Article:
Have a plan, be flexible

As the focus for this month’s business journal is college prep and career planning, I am reminded of my English teacher for my senior year at Tupelo High School, Dr. Marilyn Monroe. In addition to the many books and plays we read and essays we wrote, Dr. Monroe asked us to write a letter to ourselves that she would mail to us five years after we left her class. If I remember correctly, the instructions were to tell our future selves where we thought we would be at that time. I can remember this being a daunting task as I couldn’t imagine what I’d be doing in five years. Certainly, I had plans, but I’d never been asked to be held accountable to them. There was also the “fear factor” of what if I was wrong.

There’s a quote from a John Lennon song that I use a lot: “Life is what happens when you’re busy making other plans.” So, I needn’t have worried that I would not be where I thought I should be in five years. Dr. Monroe was encouraging us to find a direction, not complete an assignment.

Many things can happen over a span of five years. Technology changes a lot. Directions can change too. The key to any journey is the flexibility to examine other avenues while keeping an eye on the destination. I won’t reveal how many times I changed my major in college, but I will say that my degree is from another university than the one I first entered. I saw an opportunity and took advantage of it, and I am very grateful for the knowledge I gained and the friendships I formed for having that flexibility. So, it didn’t matter that my letter to myself wasn’t accurate. It showed me where I had been and helped me see how I got to where I am.

I am fortunate that I serve on advisory committees at both Itawamba Community College and Northeast Mississippi Community College. I’m grateful for these institutions for asking for input from members of the community to keep these courses relevant to those who will be hiring their graduates. Our neighbors near Oxford and Starkville are also keeping current for their graduates. Relevancy is necessary.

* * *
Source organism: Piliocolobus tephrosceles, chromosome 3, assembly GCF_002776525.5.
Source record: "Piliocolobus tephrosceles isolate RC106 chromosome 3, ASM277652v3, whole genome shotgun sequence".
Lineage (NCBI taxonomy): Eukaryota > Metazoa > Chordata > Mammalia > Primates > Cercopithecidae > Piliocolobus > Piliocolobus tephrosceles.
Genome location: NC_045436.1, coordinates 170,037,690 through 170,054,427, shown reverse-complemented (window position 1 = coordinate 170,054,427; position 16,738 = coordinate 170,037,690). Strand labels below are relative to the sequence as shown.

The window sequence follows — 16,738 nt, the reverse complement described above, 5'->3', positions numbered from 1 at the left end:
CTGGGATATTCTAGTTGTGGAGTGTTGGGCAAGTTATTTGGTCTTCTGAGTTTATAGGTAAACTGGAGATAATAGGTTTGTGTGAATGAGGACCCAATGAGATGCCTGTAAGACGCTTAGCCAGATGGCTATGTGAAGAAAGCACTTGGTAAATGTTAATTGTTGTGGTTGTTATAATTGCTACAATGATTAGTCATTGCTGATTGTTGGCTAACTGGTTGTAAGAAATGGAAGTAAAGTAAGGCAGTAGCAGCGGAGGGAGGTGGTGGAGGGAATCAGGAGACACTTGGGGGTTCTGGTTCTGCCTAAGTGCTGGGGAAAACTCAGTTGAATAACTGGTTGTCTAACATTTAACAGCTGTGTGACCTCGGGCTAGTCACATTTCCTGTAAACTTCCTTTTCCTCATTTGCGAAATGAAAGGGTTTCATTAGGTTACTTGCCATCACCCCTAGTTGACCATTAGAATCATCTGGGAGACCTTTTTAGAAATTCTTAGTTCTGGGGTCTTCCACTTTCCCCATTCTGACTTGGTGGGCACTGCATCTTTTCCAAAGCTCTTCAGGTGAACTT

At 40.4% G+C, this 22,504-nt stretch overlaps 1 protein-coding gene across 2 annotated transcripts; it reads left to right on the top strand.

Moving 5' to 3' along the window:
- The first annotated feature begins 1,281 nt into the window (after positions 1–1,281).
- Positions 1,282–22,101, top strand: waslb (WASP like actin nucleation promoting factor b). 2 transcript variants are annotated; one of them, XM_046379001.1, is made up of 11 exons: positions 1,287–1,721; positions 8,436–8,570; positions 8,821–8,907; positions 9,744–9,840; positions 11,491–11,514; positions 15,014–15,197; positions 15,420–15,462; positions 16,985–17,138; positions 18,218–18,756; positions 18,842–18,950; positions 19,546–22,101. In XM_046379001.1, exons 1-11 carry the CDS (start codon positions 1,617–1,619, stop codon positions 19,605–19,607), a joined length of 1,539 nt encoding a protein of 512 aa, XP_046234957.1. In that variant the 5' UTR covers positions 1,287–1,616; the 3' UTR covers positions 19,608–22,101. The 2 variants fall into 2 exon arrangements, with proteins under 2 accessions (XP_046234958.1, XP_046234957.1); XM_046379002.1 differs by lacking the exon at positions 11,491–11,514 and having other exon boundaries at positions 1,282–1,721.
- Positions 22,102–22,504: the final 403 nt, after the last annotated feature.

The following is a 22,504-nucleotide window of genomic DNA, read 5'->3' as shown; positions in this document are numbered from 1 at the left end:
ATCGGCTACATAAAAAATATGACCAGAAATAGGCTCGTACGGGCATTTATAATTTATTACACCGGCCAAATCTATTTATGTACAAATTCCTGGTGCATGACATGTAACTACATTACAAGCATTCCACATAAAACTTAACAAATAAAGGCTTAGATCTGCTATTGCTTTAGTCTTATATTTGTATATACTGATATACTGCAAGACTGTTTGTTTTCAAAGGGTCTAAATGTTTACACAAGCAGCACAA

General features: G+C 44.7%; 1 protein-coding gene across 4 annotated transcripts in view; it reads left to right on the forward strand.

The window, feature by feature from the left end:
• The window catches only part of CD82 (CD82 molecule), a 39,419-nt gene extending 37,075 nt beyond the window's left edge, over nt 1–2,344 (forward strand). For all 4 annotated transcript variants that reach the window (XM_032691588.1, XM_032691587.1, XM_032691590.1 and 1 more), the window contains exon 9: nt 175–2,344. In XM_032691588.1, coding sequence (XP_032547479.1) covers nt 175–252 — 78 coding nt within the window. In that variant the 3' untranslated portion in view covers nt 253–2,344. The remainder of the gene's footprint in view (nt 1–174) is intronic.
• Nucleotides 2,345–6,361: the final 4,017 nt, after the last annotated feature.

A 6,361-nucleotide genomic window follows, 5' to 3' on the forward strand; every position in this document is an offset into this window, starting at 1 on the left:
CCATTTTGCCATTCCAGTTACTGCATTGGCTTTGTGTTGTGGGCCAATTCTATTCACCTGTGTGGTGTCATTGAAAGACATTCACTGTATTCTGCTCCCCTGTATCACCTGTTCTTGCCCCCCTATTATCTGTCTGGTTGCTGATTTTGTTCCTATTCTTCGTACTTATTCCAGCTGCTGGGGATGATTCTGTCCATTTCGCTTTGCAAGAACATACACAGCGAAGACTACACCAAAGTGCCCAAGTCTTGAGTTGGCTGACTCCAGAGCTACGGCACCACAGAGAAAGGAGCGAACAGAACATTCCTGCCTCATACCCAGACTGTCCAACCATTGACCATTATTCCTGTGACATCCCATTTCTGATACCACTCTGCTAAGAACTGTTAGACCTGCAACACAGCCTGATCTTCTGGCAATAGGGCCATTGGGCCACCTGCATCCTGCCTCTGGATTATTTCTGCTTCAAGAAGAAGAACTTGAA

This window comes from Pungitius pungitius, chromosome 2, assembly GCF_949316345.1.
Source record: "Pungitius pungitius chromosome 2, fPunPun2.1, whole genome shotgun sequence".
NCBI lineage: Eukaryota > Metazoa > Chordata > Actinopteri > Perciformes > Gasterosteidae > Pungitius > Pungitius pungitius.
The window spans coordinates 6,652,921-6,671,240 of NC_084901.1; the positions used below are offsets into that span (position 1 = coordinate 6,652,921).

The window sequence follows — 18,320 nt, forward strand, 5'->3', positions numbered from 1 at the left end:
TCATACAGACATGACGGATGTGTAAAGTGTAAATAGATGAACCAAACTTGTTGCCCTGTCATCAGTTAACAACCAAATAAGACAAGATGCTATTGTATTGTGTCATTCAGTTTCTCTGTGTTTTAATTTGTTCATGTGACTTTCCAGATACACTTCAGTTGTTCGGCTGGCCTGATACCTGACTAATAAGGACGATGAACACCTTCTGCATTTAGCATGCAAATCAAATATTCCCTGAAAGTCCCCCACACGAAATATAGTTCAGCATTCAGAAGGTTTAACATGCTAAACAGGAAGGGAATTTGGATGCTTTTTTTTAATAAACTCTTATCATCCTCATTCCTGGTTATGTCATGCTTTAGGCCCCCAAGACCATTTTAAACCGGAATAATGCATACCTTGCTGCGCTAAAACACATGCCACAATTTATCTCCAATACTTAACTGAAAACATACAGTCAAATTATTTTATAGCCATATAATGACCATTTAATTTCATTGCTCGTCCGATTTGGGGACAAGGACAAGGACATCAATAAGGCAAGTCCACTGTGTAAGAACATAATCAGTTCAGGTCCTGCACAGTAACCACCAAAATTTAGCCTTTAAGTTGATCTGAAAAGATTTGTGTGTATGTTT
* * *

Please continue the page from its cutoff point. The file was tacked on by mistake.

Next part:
My business is constantly changing too. While the fundamentals are the same, what worked a few years ago may not work as well today. I do my best to stay on top of trends and keep connected in the marketplace. Whereas the business I joined was more advertising related, today we are much more marketing focused. We are much less of an “ad agency” and more “marketing consultants.” It’s just as rewarding.

“Where will you be in five years?” It’s a great question. It is one that is constantly on my mind. Life happens. Things change. Am I headed in the right direction? Should I take the road “less traveled by” as Robert Frost put it (as I learned in 11th grade English from Bonnie Webb)? Some of the business tools that I used when I first started aren’t being used today. Others have evolved.

Have a plan. Write it down. In pencil. Be ready to change it if necessary.

Here’s how to start. What do you want to do? Who do you know who has experience in what you want to do so that you can ask questions and learn more? Where is the education for this offered? Are you willing to travel or relocate? Is work available for you in the industry that you’re interested in so that you can gain real-world experience while you get educated? Are you committed to the work that you’ll have to do to get the work you want?

Learning happens every day whether it is a traditional educational environment or simply having a conversation with friends. Sharing of ideas and information is important. Knowing your vision and the vision of others is important.

It is much easier to look back five years and think “I wish I had known this” than it is to look forward five years thinking “Where will I be?”

“The journey of a thousand miles begins with a single step” according to Chinese philosopher Lao Tzu. It takes one step after another to make the journey. Sometimes the path goes in unexpected directions. Keep making the journey.

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